Posts filed under 'Morocco'

Teeming With Speech: Youssef Fadel’s A Shimmering Red Fish Swims with Me

In Fadel’s hands, the entire nonhuman world is brimming with life, and even with volition.

A Shimmering Red Fish Swims with Me by Youssef Fadel, translated from the Arabic by Alexander E. Elinson, Hoopoe, 2019

A massive construction project looms in the background of Moroccan author Youssef Fadel’s novel Farah (2016), beautifully translated from the Arabic by Alexander E. Elinson and published under the title A Shimmering Red Fish Swims with Me (Hoopoe 2019). The project in question is the building of Casablanca’s Hassan II Mosque, named after the Moroccan ruler who commissioned it. As Elinson explains in a concise and illuminating foreword to his translation, King Hassan II (r. 1962-1999) announced his plan to build a grand mosque on Casablanca’s Atlantic shoreline during his 1980 birthday celebrations. The mosque was inaugurated in 1993, on the eve of the Prophet Muhammad’s birthday. Designed by a French architect and built by a French firm, the mosque project required the labor of over thirty thousand workers, including thousands of master craftsmen who carved, chiseled, sculpted, and formed its dazzling array of tile mosaics, stucco moldings, and decorative woodwork. The structure that emerged from this massive effort accommodates up to one hundred and five thousand worshippers, making it the largest mosque in Africa and one of the largest mosques in the world—but such grandeur comes at a huge cost, both financial and human. The mosque came with a whopping price tag of over half a billion US dollars, and much of the financial burden fell on Moroccan citizens, who were required to help pay for the mosque through a public subscription program. The project also upended life in Casablanca, particularly for the people who lived in the densely populated neighborhood that was razed to create room for the new mosque.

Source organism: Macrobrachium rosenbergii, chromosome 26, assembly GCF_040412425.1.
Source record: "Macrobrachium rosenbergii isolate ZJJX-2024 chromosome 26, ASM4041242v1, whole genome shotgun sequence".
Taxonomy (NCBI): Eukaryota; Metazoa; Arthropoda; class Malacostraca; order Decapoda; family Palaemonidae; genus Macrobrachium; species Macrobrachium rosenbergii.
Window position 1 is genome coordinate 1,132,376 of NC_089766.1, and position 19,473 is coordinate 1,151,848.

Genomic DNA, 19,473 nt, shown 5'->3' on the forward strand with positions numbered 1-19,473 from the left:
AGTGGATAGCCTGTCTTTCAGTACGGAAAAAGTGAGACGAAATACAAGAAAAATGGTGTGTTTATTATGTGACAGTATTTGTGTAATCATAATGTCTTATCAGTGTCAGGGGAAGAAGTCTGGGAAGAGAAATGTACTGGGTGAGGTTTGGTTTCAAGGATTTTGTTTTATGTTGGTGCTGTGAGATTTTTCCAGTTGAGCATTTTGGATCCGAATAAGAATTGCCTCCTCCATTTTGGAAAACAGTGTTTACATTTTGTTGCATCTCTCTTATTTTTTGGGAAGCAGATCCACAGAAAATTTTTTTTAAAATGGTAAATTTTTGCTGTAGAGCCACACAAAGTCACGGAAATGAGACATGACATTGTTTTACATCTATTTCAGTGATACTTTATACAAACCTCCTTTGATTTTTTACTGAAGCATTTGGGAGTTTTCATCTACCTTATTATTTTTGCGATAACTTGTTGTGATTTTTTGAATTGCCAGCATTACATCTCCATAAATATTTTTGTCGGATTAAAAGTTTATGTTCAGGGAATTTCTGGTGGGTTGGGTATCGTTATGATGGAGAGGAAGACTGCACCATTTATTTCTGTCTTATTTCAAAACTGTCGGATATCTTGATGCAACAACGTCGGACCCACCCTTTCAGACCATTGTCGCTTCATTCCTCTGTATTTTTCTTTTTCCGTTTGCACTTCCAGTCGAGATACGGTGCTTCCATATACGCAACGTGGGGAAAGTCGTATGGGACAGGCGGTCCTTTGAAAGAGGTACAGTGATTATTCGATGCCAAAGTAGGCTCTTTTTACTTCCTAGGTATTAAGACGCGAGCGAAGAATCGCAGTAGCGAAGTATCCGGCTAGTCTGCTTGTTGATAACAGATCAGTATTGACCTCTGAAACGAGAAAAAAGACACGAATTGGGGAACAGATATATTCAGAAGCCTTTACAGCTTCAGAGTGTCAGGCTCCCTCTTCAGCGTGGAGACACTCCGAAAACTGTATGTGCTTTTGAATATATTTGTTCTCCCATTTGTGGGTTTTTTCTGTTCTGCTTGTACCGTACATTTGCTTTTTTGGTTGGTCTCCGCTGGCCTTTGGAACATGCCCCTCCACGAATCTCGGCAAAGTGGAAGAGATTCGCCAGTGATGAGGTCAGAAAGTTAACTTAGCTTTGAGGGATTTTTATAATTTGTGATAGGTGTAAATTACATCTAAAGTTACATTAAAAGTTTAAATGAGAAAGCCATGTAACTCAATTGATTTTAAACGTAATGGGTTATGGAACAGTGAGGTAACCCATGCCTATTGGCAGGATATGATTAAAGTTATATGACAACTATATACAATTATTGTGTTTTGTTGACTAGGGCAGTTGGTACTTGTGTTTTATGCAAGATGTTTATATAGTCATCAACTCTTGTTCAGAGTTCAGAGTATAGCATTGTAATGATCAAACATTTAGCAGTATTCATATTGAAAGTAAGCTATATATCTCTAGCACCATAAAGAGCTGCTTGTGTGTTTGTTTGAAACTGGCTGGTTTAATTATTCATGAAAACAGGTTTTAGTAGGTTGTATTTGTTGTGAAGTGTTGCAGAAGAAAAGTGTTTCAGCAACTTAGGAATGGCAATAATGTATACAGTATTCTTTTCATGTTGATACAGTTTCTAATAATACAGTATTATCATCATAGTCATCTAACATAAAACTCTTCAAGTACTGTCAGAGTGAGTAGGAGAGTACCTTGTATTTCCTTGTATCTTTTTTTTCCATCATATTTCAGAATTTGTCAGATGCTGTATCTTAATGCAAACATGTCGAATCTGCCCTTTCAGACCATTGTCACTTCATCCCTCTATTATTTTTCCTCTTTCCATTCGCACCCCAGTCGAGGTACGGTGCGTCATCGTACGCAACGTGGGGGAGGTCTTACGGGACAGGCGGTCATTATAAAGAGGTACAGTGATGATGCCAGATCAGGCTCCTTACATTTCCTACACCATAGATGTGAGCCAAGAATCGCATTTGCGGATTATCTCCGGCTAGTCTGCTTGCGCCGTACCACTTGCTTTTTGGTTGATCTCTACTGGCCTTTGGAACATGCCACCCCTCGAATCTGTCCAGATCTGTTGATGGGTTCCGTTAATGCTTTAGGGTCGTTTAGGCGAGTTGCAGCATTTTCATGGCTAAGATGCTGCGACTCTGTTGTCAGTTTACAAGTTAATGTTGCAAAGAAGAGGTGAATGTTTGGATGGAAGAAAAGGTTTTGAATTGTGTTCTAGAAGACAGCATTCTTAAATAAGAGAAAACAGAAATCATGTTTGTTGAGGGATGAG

These upheavals are at the heart of Fadel’s novel, which explores the experiences of the Moroccans who both lived in the shadows of, and contributed to, the construction project, and who were eventually displaced to make room for the massive mosque that they had helped build. A Shimmering Red Fish Swims with Me is Fadel’s tenth novel and the final book in a trilogy about contemporary Morocco. The novel centers on an ill-fated love story between two young Moroccans: Farah, who escapes her hometown of Azemmour and comes to Casablanca to pursue her dream of becoming a singer, and Outhman, who works with his father as a carpenter at the mosque. The lovers’ fate is sealed in the novel’s first chapter, where we learn that Farah is the victim of a brutal acid attack, witnessed by Outhman. The rest of the novel is devoted to unpacking the events leading up to the acid attack on Farah. The story is told through an intricate narrative structure that unfolds along multiple timelines and from multiple perspectives, meting out information in suspenseful portions whose full meanings do not become clear until the last page. Each of the novel’s seven sections opens with a chapter narrated from the perspective of a third-person omniscient narrator located in the present, some twenty-three years after Farah’s death. The internal chapters of each section are narrated in the first person from Outhman’s perspective, beginning at the time he met and fell in love with Farah while working at the mosque’s construction site. The last chapter of each section is narrated in the first person from the perspective of another character in the novel, such as Farah or Outhman’s mother. The result is a kaleidoscopic view of working-class life in Casablanca, one that uses the tragic love story between Farah and Outhman as a launch pad for exploring the tensions running through Moroccan society in the 1980s and ’90s and, in particular, for laying bare the tremendous costs that the Hassan II Mosque inflicted on the people living around it.